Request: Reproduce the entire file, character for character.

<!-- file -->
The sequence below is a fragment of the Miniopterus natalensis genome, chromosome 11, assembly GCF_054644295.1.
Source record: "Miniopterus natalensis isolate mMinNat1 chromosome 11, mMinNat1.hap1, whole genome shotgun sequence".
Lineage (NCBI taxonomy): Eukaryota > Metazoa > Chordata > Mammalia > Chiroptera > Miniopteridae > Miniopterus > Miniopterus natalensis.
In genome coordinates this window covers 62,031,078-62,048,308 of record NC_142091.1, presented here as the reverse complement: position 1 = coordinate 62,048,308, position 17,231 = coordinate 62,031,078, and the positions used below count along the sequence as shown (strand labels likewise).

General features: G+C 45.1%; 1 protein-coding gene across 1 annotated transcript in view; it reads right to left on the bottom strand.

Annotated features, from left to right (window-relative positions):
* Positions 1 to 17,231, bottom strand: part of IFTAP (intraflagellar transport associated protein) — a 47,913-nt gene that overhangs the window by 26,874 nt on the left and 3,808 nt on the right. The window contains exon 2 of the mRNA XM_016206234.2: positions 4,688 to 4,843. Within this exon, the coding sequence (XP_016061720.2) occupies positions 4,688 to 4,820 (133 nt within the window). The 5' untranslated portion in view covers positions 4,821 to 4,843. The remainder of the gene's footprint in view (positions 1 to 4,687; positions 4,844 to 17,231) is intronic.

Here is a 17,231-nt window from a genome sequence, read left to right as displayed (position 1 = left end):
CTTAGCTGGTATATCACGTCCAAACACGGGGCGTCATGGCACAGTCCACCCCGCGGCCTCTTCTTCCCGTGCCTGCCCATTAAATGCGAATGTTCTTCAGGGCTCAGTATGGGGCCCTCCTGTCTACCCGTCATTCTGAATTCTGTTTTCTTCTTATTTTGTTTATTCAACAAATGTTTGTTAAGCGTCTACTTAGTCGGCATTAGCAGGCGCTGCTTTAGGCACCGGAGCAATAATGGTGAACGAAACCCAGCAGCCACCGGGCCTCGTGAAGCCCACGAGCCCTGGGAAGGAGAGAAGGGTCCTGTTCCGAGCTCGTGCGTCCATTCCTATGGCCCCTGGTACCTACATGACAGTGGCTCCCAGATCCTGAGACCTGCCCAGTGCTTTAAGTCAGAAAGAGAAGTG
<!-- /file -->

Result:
The sequence below is a fragment of the Miniopterus natalensis genome, chromosome 11, assembly GCF_054644295.1.
Source record: "Miniopterus natalensis isolate mMinNat1 chromosome 11, mMinNat1.hap1, whole genome shotgun sequence".
Lineage (NCBI taxonomy): Eukaryota > Metazoa > Chordata > Mammalia > Chiroptera > Miniopteridae > Miniopterus > Miniopterus natalensis.
In genome coordinates this window covers 62,031,078-62,048,308 of record NC_142091.1, presented here as the reverse complement: position 1 = coordinate 62,048,308, position 17,231 = coordinate 62,031,078, and the positions used below count along the sequence as shown (strand labels likewise).

General features: G+C 45.1%; 1 protein-coding gene across 1 annotated transcript in view; it reads right to left on the bottom strand.

Annotated features, from left to right (window-relative positions):
* Positions 1 to 17,231, bottom strand: part of IFTAP (intraflagellar transport associated protein) — a 47,913-nt gene that overhangs the window by 26,874 nt on the left and 3,808 nt on the right. The window contains exon 2 of the mRNA XM_016206234.2: positions 4,688 to 4,843. Within this exon, the coding sequence (XP_016061720.2) occupies positions 4,688 to 4,820 (133 nt within the window). The 5' untranslated portion in view covers positions 4,821 to 4,843. The remainder of the gene's footprint in view (positions 1 to 4,687; positions 4,844 to 17,231) is intronic.

Here is a 17,231-nt window from a genome sequence, read left to right as displayed (position 1 = left end):
CTTAGCTGGTATATCACGTCCAAACACGGGGCGTCATGGCACAGTCCACCCCGCGGCCTCTTCTTCCCGTGCCTGCCCATTAAATGCGAATGTTCTTCAGGGCTCAGTATGGGGCCCTCCTGTCTACCCGTCATTCTGAATTCTGTTTTCTTCTTATTTTGTTTATTCAACAAATGTTTGTTAAGCGTCTACTTAGTCGGCATTAGCAGGCGCTGCTTTAGGCACCGGAGCAATAATGGTGAACGAAACCCAGCAGCCACCGGGCCTCGTGAAGCCCACGAGCCCTGGGAAGGAGAGAAGGGTCCTGTTCCGAGCTCGTGCGTCCATTCCTATGGCCCCTGGTACCTACATGACAGTGGCTCCCAGATCCTGAGACCTGCCCAGTGCTTTAAGTCAGAAAGAGAAGTG